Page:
ANALYSIS: Breaking down the best and worst case scenarios for the Broncos offense

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Image Credit: Ryan Greene, 5280 Sports Network

The Broncos offense in 2016 continued to regress from a poor 2015 season.  They made few roster changes but that doesn’t mean there isn’t reason to believe they may be improved in 2017

This breakdown of the offense, position by position, analytically examines the roster and what reasons there are to be optimistic or pessimistic.  This approach accounts for the inherent uncertainty as the season approaches while acknowledging that everything will likely not break for or against the Broncos this season.

9. Quarterback

Best Case:

It doesn’t matter which quarterback it is, as long as whoever wins the job provides quality quarterback play. Hopefully, Siemian looks like the guy who threw for four touchdowns and 300 yards against Cincinnati before blowing out his shoulder the following week.  Hopefully, he looks like a true leader who is going to elevate his game and seize the starting role, 1st round draft pick waiting be damned.

Alternatively, Paxton Lynch’s strong arm and athleticism really shine while his poor decision making and other weaknesses are kept in check.

Ideally, the competition pushes both quarterbacks to play at their best, yet a clear starter emerges due to their quality play.

Worst Case:

The Broncos quarterback wins the starting job not because of what they do, but because of how bad the other looks during the preseason.  Theoretically, the play should be no worse than last year since both guys will be a year older and wiser and Siemian will be healthier (at least to start the year).  However, Kubiak’s ability to get the best from his quarterbacks should not be underestimated.

8. Running Back

Best Case

CJ Anderson has a bounce back year and is the back the Broncos imagined he would be when he was signed to his large contract last offseason.  Devontae Booker, Jamaal Charles, or De’Angelo Henderson can step up, providing a quality rotation that doesn’t miss a beat and keeps CJ fresh throughout the year.

Worst Case

CJ Anderson breaks down quickly just like he did in 2014, 2016, and to a lesser extent, 2015. Jamaal Charles is unable to bounce back from back to back season ending injuries and doesn’t make the Broncos roster.  Devontae Booker struggles to improve from is 2016 campaign that saw him rank 36th out of 42 in yards per carry.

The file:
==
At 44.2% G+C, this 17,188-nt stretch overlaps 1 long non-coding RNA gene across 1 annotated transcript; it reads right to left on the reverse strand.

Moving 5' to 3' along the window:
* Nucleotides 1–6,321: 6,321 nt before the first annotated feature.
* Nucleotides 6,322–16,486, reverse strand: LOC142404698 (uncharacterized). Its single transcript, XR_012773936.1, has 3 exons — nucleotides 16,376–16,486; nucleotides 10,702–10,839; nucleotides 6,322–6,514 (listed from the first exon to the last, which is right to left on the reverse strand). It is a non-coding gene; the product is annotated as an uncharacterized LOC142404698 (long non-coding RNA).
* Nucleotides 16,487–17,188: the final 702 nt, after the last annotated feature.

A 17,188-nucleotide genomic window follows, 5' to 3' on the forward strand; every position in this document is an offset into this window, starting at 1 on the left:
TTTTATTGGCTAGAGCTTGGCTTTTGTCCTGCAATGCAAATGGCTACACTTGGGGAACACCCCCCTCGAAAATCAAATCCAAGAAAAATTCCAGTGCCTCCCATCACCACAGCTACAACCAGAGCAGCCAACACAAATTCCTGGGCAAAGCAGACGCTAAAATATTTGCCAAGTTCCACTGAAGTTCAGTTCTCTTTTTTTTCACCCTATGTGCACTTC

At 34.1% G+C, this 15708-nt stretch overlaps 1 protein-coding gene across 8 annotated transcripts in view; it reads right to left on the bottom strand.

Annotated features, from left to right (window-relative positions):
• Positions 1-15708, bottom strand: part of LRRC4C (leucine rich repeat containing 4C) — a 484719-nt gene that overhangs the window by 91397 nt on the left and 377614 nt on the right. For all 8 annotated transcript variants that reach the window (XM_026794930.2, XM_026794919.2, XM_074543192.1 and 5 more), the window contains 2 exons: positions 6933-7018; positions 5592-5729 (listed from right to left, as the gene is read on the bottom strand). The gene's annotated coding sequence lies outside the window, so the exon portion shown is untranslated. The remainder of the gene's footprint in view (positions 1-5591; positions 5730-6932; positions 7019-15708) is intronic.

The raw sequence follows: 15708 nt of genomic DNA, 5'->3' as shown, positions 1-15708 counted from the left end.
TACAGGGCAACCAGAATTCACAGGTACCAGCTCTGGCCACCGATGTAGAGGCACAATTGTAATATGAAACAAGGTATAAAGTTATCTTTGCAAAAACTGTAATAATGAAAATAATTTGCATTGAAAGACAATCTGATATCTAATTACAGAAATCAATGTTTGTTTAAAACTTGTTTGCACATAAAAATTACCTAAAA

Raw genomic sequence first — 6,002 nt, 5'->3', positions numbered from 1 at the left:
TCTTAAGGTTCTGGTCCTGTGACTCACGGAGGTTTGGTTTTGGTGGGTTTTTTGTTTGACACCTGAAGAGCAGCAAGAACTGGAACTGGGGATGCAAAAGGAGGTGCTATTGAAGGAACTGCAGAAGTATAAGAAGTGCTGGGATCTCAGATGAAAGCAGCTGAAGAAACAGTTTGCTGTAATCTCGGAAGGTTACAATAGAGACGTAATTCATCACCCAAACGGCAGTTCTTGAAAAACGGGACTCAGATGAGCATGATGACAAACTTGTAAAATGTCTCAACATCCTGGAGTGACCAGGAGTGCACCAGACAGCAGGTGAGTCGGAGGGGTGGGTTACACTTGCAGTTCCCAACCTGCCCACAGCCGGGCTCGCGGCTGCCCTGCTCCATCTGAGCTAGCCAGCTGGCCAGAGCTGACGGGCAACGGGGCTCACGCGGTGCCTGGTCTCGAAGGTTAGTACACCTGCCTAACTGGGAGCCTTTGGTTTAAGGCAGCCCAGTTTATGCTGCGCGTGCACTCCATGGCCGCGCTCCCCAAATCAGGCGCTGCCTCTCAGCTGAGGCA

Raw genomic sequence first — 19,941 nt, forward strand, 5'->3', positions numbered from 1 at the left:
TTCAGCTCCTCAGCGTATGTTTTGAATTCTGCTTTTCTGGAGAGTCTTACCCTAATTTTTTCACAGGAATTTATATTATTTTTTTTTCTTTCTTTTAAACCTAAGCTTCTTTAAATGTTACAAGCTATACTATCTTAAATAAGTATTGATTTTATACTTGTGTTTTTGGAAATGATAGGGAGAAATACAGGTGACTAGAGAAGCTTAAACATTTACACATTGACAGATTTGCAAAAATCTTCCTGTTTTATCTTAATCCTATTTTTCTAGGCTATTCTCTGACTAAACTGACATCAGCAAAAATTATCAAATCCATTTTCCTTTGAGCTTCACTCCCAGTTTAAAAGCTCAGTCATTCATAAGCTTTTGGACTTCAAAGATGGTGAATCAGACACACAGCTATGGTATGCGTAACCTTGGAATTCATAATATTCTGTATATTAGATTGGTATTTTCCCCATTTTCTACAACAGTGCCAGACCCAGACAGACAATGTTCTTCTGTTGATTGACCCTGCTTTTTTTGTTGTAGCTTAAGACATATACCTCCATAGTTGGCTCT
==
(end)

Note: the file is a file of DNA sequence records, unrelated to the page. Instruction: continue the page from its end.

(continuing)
Realistically, the success of this position group will hinge largely on the offensive line.  If the line improves, the backs should be good enough to take advantage. If they can’t open holes, this group will struggle to make something out of nothing.

7. Wide Receiver

Best Case

Emmanuel Sanders continues his strong level of play. Demaryius Thomas (DT) is dominating, “all the time” as his coach expects. Additionally, a strong 3rd wide receiver emerges for the first time since Wes Welker’s departure in 2014

Worst case

DT continues his mini-slide, struggling with drops and lending more credence to the theory that he is a product of Peyton Manning rather than a bona fide number one wide receiver. Despite the additions of Carlos Henderson and Isaiah McKenzie and the maturation of Bennie Fowler, Jordan Taylor, and Cody Latimer, a strong 3rd receiver fails to emerge for the third straight season.

6. Tight End

Best case

AJ Derby was acquired in a trade deadline deal with the Patriots and showed some promise hauling in 9 catches for 92 yards over his last two games.  Ideally, the 2015 graduate can break out after having an entire offseason to integrate into the offense.

Additionally, former 3rd round draft pick Jeff Heuerman looks to break out in 2017 after two injury-riddled seasons, á la Julius Thomas.  Finally, Jake Butt was projected to be one of the top tight ends in the draft but slipped to due to his torn ACL. If he can rehab quicker than expected, he could be part of the mix as well.

If any of these three can break out, it would give the young Broncos quarterbacks a safety valve and provide another threat the defense must account for.  Additionally, a dual threat blocking and receiving combo would be a huge asset to what could be a struggling offensive line.

Worst Case

It’s hard to imagine the tight end play being worse than it was last year, as the Broncos retained all but John Phillips from last year’s group. That said, if Green’s play does decline (or he is cut) and no one steps up, the Broncos could be seriously lacking Tight end production on a team that desperately needs it.

5. Offensive line


No position group (save the quarterback position) is more important or more complex than the offensive line, so I want to look a little more in depth at what the Broncos have.